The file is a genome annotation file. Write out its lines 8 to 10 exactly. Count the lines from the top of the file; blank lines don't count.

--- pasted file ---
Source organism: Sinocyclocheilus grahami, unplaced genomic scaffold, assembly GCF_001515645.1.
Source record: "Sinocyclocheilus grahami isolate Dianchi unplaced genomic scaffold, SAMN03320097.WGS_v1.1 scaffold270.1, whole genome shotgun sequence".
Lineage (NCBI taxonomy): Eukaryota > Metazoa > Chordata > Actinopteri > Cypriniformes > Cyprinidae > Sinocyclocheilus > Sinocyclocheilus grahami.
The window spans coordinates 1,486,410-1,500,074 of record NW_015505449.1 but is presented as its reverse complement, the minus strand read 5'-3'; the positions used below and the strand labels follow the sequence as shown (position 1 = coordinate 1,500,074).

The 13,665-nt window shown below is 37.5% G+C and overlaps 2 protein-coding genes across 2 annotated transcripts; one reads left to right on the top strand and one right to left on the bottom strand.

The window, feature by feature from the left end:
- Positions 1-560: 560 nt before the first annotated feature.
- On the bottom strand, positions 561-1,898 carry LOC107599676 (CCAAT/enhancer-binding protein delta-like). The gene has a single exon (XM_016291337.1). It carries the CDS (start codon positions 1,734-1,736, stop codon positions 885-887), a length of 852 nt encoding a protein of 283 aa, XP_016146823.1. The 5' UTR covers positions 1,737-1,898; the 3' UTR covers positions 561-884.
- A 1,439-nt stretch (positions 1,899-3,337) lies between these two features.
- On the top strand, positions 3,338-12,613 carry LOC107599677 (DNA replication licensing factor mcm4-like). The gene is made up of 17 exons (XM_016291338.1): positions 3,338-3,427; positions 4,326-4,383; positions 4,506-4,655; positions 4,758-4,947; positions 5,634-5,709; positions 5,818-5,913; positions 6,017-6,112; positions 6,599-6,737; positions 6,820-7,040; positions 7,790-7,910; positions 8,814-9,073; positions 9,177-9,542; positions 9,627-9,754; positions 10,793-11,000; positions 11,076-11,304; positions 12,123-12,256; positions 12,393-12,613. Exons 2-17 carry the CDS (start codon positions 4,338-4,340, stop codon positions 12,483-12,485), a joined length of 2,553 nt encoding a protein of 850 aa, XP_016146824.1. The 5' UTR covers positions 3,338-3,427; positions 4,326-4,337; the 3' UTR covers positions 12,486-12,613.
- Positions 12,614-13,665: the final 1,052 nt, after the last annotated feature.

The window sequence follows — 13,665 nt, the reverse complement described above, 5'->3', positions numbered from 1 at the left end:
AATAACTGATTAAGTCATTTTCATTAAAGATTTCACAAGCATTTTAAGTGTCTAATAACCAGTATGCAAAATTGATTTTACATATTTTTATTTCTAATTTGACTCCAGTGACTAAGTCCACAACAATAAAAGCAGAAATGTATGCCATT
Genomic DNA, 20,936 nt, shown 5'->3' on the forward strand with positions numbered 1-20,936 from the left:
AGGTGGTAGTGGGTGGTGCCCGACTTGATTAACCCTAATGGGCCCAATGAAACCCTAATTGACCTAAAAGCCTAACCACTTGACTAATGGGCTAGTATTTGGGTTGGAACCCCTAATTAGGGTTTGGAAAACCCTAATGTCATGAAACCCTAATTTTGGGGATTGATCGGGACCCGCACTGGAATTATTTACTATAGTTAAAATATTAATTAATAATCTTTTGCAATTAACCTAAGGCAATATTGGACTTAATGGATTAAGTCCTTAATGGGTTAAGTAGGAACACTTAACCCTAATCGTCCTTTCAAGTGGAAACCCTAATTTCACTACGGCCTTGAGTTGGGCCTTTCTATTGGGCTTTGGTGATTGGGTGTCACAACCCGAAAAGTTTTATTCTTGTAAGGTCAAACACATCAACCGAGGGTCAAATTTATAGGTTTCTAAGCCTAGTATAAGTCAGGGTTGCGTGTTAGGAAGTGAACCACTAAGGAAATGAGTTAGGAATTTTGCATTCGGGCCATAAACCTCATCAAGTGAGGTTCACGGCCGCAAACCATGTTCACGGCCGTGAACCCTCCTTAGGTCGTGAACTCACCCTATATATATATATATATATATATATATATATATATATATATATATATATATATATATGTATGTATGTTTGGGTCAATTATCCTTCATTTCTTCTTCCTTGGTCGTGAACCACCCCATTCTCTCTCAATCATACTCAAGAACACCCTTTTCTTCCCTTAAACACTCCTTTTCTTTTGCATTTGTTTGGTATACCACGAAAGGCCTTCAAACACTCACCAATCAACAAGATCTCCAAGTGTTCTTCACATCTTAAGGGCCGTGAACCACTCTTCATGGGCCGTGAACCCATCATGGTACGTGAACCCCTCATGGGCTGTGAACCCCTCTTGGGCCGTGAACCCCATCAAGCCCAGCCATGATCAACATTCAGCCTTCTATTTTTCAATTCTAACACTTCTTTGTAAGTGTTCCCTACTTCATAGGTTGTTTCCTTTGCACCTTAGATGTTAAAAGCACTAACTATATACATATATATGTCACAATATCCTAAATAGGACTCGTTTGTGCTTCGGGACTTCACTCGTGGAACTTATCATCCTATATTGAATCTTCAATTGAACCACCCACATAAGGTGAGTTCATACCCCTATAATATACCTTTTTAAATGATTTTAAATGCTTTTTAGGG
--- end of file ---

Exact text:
- On the bottom strand, positions 561-1,898 carry LOC107599676 (CCAAT/enhancer-binding protein delta-like). The gene has a single exon (XM_016291337.1). It carries the CDS (start codon positions 1,734-1,736, stop codon positions 885-887), a length of 852 nt encoding a protein of 283 aa, XP_016146823.1. The 5' UTR covers positions 1,737-1,898; the 3' UTR covers positions 561-884.
- A 1,439-nt stretch (positions 1,899-3,337) lies between these two features.
- On the top strand, positions 3,338-12,613 carry LOC107599677 (DNA replication licensing factor mcm4-like). The gene is made up of 17 exons (XM_016291338.1): positions 3,338-3,427; positions 4,326-4,383; positions 4,506-4,655; positions 4,758-4,947; positions 5,634-5,709; positions 5,818-5,913; positions 6,017-6,112; positions 6,599-6,737; positions 6,820-7,040; positions 7,790-7,910; positions 8,814-9,073; positions 9,177-9,542; positions 9,627-9,754; positions 10,793-11,000; positions 11,076-11,304; positions 12,123-12,256; positions 12,393-12,613. Exons 2-17 carry the CDS (start codon positions 4,338-4,340, stop codon positions 12,483-12,485), a joined length of 2,553 nt encoding a protein of 850 aa, XP_016146824.1. The 5' UTR covers positions 3,338-3,427; positions 4,326-4,337; the 3' UTR covers positions 12,486-12,613.